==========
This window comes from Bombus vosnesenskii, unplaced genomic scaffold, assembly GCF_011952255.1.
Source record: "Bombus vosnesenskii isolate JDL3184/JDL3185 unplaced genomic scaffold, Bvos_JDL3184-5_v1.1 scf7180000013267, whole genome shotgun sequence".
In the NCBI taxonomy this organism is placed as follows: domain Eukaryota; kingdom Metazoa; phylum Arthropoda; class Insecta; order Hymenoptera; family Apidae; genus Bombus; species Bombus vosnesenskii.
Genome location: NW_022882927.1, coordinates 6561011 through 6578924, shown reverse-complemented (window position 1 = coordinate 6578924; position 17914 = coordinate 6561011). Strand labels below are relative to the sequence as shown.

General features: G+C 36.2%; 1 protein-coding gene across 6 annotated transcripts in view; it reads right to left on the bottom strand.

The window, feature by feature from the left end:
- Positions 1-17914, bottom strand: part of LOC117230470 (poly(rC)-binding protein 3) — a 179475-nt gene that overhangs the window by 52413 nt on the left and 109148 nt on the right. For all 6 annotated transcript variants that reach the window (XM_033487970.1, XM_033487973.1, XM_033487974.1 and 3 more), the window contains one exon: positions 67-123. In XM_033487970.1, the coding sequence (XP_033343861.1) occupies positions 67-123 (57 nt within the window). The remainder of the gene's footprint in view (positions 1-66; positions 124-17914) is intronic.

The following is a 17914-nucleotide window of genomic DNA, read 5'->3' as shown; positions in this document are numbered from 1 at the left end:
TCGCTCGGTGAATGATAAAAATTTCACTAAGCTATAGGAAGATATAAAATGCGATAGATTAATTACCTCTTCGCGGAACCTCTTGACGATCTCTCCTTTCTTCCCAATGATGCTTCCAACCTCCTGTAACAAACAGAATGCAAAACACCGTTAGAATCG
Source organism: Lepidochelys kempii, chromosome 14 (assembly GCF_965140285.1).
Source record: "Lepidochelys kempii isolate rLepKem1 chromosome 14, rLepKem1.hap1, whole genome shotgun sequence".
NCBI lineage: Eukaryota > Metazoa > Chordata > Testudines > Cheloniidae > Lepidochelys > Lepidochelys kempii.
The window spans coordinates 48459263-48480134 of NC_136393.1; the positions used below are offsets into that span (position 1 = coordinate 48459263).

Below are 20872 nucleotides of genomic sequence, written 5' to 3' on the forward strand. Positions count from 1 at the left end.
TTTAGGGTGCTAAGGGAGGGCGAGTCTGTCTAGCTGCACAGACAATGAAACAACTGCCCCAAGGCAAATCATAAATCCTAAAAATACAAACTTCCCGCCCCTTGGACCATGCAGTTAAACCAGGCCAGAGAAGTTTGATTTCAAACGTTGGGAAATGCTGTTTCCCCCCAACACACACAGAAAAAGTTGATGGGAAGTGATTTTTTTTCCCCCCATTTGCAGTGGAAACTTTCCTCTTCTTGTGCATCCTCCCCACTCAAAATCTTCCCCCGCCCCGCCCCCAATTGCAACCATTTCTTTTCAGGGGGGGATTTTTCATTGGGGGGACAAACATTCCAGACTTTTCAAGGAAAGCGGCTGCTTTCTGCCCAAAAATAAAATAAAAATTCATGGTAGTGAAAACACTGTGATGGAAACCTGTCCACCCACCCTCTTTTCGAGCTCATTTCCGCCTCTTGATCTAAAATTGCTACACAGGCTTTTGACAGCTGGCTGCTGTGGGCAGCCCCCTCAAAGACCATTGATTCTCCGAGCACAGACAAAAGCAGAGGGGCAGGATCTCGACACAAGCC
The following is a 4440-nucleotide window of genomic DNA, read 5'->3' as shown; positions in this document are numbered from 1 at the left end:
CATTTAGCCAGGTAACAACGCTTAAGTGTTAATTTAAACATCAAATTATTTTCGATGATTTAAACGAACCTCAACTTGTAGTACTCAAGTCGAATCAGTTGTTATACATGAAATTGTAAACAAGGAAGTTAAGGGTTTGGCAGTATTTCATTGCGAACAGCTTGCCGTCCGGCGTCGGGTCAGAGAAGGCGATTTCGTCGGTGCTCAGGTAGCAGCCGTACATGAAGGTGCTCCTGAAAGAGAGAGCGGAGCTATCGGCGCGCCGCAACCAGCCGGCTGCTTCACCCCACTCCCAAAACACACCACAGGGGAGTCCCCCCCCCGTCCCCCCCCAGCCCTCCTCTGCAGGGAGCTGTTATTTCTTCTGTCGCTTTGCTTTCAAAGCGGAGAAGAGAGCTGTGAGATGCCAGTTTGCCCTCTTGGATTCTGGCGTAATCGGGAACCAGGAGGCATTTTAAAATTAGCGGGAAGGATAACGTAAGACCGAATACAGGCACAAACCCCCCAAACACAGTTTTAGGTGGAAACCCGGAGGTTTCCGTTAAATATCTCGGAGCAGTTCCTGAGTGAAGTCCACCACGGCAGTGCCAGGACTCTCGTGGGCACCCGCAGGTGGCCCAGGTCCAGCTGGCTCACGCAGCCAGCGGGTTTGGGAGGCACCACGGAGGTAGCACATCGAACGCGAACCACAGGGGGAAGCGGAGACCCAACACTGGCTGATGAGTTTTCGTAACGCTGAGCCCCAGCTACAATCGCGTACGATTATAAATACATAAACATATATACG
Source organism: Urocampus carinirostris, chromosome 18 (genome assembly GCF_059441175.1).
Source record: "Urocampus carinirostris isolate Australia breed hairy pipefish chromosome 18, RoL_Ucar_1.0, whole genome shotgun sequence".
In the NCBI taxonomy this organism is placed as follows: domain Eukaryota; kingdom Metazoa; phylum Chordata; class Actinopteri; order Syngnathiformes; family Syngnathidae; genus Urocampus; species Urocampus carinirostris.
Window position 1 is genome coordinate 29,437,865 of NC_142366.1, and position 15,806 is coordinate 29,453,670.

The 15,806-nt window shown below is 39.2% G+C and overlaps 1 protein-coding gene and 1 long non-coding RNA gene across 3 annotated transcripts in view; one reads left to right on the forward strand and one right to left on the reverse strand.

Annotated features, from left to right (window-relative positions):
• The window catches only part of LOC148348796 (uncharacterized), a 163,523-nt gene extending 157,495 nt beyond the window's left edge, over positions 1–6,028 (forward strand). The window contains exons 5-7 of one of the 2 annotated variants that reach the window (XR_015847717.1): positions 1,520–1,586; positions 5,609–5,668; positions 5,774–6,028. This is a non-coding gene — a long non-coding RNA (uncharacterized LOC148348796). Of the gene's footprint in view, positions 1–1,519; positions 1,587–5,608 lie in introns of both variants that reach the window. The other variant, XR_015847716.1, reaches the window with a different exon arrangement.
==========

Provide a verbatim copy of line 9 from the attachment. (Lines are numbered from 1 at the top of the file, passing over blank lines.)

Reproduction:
TCGCTCGGTGAATGATAAAAATTTCACTAAGCTATAGGAAGATATAAAATGCGATAGATTAATTACCTCTTCGCGGAACCTCTTGACGATCTCTCCTTTCTTCCCAATGATGCTTCCAACCTCCTGTAACAAACAGAATGCAAAACACCGTTAGAATCG